Thank you! Readers like you are helping us double down on our investigative reporting when it's more needed than ever.
This is so far over my head that it might as well be written in Martian, but it's still fascinating in its own geeky way. A new paper by a group of Princeton computer scientists and economists uses Intractability Theory to demonstrate that a smart underwriter can deliberately construct a derivative that will implode and the buyer can never prove it. Not even in theory:
The paper shows the example of a high-volume seller who builds 1000 CDOs from 1000 asset-classes of home mortages. Suppose the seller knows that a few of those asset classes are "lemons" that won't pay off. The seller is supposed to randomly distribute the asset classes into the CDOs; this minimizes the risk for the buyer, because there's only a small chance that any one CDO has more than a few lemons. But the seller can "tamper" with the CDOs by putting most of the lemons in just a few of the CDOs. This has an enormous effect on the senior tranches of those tampered CDOs.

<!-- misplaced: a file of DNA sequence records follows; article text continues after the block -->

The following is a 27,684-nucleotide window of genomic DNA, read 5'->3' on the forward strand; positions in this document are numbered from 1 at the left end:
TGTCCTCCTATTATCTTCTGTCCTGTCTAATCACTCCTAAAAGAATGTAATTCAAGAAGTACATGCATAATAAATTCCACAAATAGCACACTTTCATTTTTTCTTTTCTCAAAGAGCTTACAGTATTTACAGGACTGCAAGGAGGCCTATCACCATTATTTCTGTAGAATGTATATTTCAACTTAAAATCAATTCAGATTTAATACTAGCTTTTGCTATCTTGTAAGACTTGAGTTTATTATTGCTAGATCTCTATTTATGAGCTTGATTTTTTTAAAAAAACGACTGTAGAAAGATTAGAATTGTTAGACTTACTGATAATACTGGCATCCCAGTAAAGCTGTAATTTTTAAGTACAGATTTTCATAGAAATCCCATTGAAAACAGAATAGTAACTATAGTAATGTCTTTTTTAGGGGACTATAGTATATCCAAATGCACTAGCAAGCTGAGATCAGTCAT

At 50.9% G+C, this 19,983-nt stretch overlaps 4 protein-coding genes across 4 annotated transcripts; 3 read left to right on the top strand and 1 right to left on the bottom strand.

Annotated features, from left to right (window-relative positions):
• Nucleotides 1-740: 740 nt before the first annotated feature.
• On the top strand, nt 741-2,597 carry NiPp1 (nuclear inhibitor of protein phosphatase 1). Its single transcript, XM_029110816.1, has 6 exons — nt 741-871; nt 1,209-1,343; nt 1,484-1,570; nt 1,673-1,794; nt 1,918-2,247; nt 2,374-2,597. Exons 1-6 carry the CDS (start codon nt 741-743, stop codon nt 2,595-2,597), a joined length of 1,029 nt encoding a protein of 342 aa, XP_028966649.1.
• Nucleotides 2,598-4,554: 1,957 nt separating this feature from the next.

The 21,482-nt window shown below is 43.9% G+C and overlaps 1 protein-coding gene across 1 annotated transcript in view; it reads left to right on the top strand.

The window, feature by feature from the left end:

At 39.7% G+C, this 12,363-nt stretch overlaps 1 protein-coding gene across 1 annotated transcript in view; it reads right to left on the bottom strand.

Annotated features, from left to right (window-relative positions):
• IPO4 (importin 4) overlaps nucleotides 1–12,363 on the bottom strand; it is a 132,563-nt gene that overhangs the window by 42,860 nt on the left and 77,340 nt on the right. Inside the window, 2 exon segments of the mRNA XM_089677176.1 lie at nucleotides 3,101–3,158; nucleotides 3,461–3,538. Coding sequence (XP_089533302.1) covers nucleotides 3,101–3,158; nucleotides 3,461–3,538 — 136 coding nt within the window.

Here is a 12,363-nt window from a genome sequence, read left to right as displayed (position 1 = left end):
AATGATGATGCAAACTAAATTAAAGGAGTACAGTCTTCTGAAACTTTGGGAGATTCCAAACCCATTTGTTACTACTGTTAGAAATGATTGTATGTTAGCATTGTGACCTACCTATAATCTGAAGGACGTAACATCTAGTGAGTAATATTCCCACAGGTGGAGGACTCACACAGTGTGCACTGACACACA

In principle, an alert buyer can detect tampering even if he doesn't know which asset classes are the lemons: he simply examines all 1000 CDOs and looks for a suspicious overrepresentation of some of the asset classes in some of the CDOs. What Arora et al. show is that is an NP-complete problem ("densest subgraph"). This problem is believed to be computationally intractable; thus, even the most alert buyer can't have enough computational power to do the analysis.
Arora et al. show it's even worse than that: even after the buyer has lost a lot of money (because enough mortgages defaulted to devalue his "senior tranche"), he can't prove that that tampering occurred: he can't prove that the distribution of lemons wasn't random. This makes it hard to get recourse in court; it also makes it hard to regulate CDOs.
This gives caveat emptor a whole new meaning. As if we didn't already know.